Exploring deep space and troubleshooting catastrophic world-ending events may be great fodder for sci-fi films, but it’s the subtle ring of truth that often makes science fiction so compelling. Is there life on other worlds? Will humans some day live on other planets beyond our own? With escalating global challenges and dwindling resources, these are just a few of the things that NASA continues to explore.
The results of a recent NASA-sponsored study, which suggests global industrial civilization as we know it could be on the path to a total collapse in the coming decades. This is just one of many reasons to accelerate exploration of humanity’s future options. As we explore what’s next for our own planet and beyond, here’s a look at some key NASA programs and how they could potentially impact our daily lives in the distant (or even not-so-distant) future.
The question of whether there is or ever was life on other planets is of great interest to scientists and citizens alike, and the discovery of water on Mars is a fascinating breakthrough in the search for clues. Between successful Mars Rover missions landings and satellites NASA has put into place around the giant red planet, we’re uncovering loads of new information about a key planet in our solar system.
Since 2000, the U.S. has maintained a continuous human presence aboard the International Space Station orbiting the earth. In that time, we’ve been able to study the effects of space on the human body and develop and test advanced technologies useful for human life both planetside and in space. The knowledge we gather from this continued presence on the station could prove to be an invaluable stepping to surviving deep space travel and extended manned missions into the cosmos.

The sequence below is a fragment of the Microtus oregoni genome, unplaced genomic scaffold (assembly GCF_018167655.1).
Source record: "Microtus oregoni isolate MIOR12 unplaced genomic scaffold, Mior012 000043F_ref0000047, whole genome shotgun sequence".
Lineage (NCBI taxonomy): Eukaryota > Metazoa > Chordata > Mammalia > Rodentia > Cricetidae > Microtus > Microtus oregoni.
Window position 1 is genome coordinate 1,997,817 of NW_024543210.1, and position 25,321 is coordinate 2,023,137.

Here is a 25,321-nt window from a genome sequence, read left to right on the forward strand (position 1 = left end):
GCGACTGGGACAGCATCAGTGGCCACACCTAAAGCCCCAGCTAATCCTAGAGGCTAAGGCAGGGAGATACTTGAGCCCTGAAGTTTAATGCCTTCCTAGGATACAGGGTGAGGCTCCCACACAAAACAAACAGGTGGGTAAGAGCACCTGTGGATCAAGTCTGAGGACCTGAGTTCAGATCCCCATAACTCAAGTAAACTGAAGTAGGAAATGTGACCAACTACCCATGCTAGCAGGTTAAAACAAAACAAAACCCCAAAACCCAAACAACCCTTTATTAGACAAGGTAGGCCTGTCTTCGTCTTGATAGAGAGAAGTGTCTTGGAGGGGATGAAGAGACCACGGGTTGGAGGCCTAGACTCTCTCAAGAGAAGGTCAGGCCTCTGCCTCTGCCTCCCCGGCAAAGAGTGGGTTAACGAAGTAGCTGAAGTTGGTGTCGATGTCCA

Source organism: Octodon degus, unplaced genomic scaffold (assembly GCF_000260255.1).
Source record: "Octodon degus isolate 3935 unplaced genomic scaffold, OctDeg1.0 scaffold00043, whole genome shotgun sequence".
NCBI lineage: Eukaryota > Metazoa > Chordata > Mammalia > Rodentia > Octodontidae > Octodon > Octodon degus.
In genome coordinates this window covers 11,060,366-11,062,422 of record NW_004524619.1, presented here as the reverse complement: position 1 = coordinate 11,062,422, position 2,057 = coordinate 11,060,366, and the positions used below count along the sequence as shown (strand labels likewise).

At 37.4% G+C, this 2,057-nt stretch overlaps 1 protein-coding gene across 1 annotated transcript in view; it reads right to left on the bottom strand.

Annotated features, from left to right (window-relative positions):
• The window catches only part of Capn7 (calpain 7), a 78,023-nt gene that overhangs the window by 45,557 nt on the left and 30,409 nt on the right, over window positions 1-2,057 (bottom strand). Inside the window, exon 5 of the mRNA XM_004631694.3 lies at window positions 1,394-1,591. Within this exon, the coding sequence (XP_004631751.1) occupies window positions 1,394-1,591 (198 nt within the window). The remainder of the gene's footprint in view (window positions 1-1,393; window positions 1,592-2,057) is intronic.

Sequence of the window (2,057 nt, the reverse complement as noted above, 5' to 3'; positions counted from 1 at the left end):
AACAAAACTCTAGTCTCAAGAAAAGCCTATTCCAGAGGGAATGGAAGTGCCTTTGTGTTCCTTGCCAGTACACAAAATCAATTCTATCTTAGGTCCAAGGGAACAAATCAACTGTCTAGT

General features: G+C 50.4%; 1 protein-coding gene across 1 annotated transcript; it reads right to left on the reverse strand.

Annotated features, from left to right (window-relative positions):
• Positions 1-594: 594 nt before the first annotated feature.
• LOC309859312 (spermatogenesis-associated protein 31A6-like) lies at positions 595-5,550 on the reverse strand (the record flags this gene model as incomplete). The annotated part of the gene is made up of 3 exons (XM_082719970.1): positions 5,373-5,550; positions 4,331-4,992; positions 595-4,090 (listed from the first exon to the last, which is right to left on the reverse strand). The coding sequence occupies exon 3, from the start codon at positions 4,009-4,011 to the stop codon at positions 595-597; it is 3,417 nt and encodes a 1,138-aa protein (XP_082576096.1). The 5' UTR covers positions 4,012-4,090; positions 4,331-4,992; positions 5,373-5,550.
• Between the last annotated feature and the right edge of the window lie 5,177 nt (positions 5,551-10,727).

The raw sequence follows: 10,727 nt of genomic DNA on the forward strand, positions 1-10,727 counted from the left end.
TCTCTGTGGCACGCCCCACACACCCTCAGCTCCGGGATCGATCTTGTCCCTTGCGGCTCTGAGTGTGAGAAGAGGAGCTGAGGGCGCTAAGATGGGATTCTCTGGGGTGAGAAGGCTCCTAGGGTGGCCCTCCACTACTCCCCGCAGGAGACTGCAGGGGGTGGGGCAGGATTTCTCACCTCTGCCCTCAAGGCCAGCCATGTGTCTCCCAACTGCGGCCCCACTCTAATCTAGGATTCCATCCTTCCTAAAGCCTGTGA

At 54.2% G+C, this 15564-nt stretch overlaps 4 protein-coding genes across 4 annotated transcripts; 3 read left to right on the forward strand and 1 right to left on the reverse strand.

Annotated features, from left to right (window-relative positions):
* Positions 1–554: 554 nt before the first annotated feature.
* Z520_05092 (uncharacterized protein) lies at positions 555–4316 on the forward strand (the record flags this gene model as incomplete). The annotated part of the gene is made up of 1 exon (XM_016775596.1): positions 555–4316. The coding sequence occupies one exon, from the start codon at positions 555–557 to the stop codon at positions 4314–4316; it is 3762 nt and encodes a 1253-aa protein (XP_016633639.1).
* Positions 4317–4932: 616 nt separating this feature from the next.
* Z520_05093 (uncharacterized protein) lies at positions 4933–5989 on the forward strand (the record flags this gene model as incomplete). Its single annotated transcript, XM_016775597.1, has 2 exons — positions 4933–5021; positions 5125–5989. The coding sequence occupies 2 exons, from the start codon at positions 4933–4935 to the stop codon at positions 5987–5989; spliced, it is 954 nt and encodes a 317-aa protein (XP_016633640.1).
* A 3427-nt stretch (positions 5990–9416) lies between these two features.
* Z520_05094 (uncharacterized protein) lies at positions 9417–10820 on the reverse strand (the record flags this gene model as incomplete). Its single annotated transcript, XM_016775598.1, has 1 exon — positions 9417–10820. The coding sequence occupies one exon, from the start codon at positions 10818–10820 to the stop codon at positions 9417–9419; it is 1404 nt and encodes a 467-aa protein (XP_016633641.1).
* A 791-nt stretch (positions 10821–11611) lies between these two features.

Watching what unfolds on our planet from hundreds of miles above the earth’s surface can offer a fascinating look into weather patterns and the impact of natural disasters on our planet. With its presence in space, both on the ISS and through satellites, NASA can give us a better bird’s eye view at natural disasters like hurricanes, volcanoes, and other catastrophic events from a completely different perspective.
Beyond watching from the skies, NASA continues to scrutinize the sky itself to track, document, and carefully monitor large asteroids and other galactic debris that could pose a threat to the earth. Should a large enough asteroid or comet collide with the planet, it could produce a cataclysmic doomsday-level event. It’s a good thing that someone’s watching, because there’s a ton of space debris floating around the galaxy. You never know when the big one might rear its ugly head.
The effects of global warming and green houses gasses are major concerns for our future, which is why NASA’s Carbon Sleuth program has just begin its second year of an ongoing project to measure and study carbon levels across the planet. The first-year data collected from NASA’s Orbiting Carbon Observatory-2 has revealed emerging patterns on carbon activity, and ongoing study could help from these high-tech science super sleuths could help us uncover ways to reduce carbon’s impact on our planet.
Many people take the sun for granted, but that giant volatile ball of burning hot gas at the center of our galaxy is critical to life on earth. NASA’s study of the sun is an ongoing effort to understand the many unique ways it impacts our world. From the disruptive dangers of solar flares to planetary climate change on a global scale, there’s a whole realm of research devoted to our biggest star.
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It’s important to have government funding and help support these NASA programs, in order to the critical, impacting projects. Another huge factor in continuing these programs is hiring IT professionals. Maintaining top IT talent in this industry is absolutely necessary and will help continue to build the future. Contact one of Modis’ 70 offices to start your career in the extraordinary industry of technology.